Strength Wins Again

Last night I had a conversation with someone who had been experiencing chronic low-back pain for years. After several injections to help relieve the pain, she was told that her only option moving forward would be to undergo several procedures involving nerve manipulation, if she wanted to resolve the issue.

Needless to say, she did not like the sound of having to resort to this course of action.

Instead of doing more of what she was already doing, she identified some lifestyle changes that could be made and started heading in a different direction.

She started eating better and she started doing some true strength training.

She didn’t start doing 5lb. dumbbell curls while standing on a BOSU ball.

She didn’t start doing karate kick burpees.

She didn’t start doing twirly-do-dah twisty planks.

She started training movements that build total body strength.

If you have ever experienced low-back pain, you may gasp when you read that she started doing deadlifts.

She started to squat.

She was bench pressing and pressing overhead.

She spent time building a stronger upper back and midsection.

She didn’t do what many do - avoid things that involved her lower back altogether.

She actually did quite the opposite. She directly attacked her lower back with movement, working to strengthen and mobilize local tissues.

She familiarized proper positions.

She spent more time on her feet, and less time sitting.

She pushed for heavier and heavier weights.

She pushed for more and more repetitions.

Over the course of the several months she has given a strength training program an honest chance to do its work, she has noticed vast improvements taking place.

During our discussion last night, she reported to me that she no longer expects to need to go under the knife, and hopefully will never have to get an injection again.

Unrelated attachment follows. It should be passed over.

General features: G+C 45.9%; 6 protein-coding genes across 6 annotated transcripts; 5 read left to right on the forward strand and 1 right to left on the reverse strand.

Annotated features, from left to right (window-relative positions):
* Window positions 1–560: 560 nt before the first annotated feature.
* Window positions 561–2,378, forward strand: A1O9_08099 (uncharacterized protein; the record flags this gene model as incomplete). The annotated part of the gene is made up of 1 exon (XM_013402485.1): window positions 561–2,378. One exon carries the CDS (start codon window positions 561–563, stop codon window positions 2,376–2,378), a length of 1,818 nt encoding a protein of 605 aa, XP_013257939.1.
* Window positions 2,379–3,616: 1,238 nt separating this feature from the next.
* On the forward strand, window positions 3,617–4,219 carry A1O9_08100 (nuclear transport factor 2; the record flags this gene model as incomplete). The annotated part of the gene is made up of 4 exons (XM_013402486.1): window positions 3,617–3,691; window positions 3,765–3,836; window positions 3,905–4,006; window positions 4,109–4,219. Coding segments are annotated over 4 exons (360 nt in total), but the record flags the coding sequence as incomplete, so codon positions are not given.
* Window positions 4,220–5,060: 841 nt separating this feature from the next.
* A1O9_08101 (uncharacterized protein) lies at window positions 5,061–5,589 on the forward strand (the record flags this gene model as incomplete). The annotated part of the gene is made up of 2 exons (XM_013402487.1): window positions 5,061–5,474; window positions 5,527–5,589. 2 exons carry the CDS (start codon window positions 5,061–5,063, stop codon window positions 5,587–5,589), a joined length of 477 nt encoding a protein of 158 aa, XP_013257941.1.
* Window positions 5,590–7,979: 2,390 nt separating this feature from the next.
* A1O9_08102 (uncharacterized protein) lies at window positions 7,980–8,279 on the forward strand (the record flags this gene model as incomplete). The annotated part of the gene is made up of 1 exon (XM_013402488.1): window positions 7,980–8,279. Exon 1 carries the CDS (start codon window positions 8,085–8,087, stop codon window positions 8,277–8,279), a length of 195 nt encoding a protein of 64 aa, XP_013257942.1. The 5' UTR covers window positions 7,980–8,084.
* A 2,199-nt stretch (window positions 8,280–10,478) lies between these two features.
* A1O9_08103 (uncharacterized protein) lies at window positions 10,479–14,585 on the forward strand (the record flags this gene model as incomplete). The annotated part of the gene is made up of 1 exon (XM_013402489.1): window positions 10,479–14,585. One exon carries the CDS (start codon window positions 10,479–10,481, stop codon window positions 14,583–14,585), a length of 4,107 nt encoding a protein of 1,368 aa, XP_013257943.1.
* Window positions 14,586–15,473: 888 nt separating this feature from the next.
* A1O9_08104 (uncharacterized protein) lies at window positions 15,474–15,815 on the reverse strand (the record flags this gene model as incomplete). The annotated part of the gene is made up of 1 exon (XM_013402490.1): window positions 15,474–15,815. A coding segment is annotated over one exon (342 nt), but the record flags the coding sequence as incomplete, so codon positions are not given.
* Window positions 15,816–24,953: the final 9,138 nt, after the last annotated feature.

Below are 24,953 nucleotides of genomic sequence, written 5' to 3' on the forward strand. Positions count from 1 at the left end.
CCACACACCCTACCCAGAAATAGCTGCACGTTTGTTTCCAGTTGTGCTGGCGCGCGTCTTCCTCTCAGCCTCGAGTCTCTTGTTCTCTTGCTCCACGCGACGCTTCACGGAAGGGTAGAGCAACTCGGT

Now that is a real, meaningful result!

I have written about how important it is to build, and then to retain your strength.

When you get stronger, any goals you are after become more reachable. Strength should always be the foundation.

I am very proud of this person. She has worked so hard and has had 100% trust in the powerful process of getting stronger the whole way. It’s amazing what a strong body will do for you!

Warming Up, Stretching, and Mobility

How much time do you spend warming up for your workout? How much time do you spend on stretching and mobility? Personally, I bet I spend 5 minutes or less on this kind of stuff most days.

Who really wants to spend a significant amount of their workout time preparing to work out?

I say just get on with it.

Of course, there are times when it is appropriate to prepare to work out by spending more time on warming up, stretching and mobility. But if on most days you need 10 minutes to do a general warm up and follow that up with another 10 minutes of soft tissue work or mobility work, I think you are probably wasting your time. Actually, I tend to believe that if you cannot have yourself ready to go in around 5 minutes, you may want to evaluate some things in your life, one of them being your training program.

This isn't to say that I am recommending that you jump into your workout completely cold either. For me, the absolute best way to warm up and prepare my body for a lifting session is to simply start doing the main movement of the session right away.

As an example, this is a typical protocol* I would follow for a squat-heavy workout...

  1. (A couple sets of) sitting in a very deep squat for 30-ish seconds, leaning and bouncing around to produce more stretch in different areas.
  2. (A couple sets of) 5-10 bodyweight squats
  3. (A set of)  sitting in a very deep squat for 30-ish seconds, leaning and bouncing around, this time with an empty bar.
  4. (A set or two of) 5-10 squats with the empty bar.

*I would likely do some ab work or different light intensity exercises amongst all of this. 

Then I would begin to work up to the weight I plan to use for my first working set. Do a set, add some weight, do a set, and continue this until I reach the weight for working set #1. "Working up" is something you should always do anyway. It allows you to practice and groove into the movement you are training while using very sub-maximal loads. By the time you get up to your working weight, you will be plenty warmed up and acclimated to safely handle heavier loads.

My overall recommendation is to get on with doing the movement(s) that are on the menu for the session right off the bat. Don't waste so much time doing pointless things you read you should be doing in a magazine.